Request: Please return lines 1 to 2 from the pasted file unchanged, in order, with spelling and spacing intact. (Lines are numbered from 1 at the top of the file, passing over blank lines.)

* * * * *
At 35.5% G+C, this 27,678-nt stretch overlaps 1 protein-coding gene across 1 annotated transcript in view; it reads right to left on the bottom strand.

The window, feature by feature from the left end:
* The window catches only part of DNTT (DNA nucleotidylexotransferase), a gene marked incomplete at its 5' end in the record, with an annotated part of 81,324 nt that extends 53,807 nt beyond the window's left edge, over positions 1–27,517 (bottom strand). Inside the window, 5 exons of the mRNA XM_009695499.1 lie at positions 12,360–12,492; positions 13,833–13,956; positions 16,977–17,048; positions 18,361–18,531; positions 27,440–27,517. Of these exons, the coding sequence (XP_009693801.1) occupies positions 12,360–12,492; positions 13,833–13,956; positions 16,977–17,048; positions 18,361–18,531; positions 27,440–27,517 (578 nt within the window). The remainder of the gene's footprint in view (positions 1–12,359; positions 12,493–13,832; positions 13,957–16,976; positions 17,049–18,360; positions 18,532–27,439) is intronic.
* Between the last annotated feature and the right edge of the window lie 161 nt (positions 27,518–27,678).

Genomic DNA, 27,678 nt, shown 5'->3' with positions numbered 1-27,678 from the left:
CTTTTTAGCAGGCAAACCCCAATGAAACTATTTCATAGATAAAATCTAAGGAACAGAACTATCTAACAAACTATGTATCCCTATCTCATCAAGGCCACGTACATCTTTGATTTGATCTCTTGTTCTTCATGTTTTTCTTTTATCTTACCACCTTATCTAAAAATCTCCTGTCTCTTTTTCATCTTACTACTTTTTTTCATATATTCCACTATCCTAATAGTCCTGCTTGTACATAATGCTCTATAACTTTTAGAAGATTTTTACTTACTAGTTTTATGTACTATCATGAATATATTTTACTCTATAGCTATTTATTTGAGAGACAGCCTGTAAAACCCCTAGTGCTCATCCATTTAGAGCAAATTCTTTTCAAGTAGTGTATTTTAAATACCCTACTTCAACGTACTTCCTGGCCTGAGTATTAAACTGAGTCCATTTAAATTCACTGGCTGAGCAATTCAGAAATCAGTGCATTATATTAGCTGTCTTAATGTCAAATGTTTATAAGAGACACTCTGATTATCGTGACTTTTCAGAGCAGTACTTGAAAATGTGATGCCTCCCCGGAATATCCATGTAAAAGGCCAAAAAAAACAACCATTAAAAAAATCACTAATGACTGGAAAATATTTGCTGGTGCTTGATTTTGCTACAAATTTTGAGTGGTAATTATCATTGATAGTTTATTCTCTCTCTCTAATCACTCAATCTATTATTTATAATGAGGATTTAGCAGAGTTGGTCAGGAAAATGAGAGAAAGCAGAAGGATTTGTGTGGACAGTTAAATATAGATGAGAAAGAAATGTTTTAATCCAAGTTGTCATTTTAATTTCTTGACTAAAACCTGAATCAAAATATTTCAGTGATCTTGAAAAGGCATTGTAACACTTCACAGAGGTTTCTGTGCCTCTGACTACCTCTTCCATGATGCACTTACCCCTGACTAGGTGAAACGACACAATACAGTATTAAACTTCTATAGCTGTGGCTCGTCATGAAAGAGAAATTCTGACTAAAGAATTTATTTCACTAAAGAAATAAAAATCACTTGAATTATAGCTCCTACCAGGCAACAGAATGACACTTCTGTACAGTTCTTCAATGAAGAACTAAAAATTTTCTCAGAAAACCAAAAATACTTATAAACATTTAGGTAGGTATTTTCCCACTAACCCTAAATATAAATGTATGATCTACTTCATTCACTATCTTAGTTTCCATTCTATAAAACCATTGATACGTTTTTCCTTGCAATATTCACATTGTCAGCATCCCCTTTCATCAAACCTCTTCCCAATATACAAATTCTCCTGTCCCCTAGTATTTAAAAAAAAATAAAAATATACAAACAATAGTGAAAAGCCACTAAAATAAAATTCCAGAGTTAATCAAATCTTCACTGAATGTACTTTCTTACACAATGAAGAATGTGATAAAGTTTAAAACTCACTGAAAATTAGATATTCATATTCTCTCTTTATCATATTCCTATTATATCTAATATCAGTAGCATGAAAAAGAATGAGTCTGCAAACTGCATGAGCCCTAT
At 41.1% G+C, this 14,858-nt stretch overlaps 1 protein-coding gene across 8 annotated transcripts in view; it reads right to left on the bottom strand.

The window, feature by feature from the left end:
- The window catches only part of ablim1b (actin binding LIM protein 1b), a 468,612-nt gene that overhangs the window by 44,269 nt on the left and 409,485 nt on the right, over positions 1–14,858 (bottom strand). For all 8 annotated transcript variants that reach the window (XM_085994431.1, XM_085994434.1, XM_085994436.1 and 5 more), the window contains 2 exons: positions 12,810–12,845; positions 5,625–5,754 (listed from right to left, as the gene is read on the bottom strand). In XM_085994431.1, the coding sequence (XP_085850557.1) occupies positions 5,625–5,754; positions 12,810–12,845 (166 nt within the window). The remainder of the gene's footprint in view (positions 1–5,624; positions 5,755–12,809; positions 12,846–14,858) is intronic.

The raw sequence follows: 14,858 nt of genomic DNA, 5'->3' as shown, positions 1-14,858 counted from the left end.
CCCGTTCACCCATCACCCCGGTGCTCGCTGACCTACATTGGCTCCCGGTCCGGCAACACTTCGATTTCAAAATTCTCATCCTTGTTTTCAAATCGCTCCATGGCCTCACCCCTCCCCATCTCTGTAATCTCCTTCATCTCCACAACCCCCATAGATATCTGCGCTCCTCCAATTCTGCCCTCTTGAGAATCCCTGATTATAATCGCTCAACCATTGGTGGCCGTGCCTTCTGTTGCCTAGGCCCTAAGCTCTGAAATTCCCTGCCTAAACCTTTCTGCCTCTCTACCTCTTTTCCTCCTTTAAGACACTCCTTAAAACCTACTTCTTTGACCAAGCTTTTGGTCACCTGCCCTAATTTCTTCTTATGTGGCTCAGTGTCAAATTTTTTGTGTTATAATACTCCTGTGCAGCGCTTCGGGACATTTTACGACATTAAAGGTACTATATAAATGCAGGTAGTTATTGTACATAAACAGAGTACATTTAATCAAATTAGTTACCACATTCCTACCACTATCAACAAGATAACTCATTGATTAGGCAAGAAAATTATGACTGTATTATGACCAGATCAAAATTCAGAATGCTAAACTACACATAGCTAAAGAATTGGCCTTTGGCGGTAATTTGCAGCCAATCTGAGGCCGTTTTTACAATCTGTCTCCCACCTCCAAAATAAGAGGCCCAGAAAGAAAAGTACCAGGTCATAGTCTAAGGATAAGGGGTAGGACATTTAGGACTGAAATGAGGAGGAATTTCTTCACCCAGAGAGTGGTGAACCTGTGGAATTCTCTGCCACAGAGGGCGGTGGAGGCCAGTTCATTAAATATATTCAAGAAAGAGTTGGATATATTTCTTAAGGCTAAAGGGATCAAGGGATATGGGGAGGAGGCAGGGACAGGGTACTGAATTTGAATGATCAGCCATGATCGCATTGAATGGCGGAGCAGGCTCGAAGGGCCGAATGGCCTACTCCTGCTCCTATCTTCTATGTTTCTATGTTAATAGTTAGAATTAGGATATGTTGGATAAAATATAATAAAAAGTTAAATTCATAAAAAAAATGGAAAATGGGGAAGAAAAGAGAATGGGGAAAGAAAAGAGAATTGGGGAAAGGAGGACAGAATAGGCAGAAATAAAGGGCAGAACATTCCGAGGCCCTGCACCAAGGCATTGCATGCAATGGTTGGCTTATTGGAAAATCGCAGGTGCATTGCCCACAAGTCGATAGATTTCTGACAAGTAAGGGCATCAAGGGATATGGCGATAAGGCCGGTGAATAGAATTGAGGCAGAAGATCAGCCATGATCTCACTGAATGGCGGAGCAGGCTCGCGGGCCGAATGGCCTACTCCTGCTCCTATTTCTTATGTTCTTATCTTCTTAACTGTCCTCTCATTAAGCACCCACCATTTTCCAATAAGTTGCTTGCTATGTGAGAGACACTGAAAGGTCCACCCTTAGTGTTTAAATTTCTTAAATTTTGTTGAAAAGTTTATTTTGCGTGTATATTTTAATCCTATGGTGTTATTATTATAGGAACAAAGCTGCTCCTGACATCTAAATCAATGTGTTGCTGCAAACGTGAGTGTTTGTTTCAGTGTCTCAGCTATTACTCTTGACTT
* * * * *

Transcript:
At 35.5% G+C, this 27,678-nt stretch overlaps 1 protein-coding gene across 1 annotated transcript in view; it reads right to left on the bottom strand.

The window, feature by feature from the left end: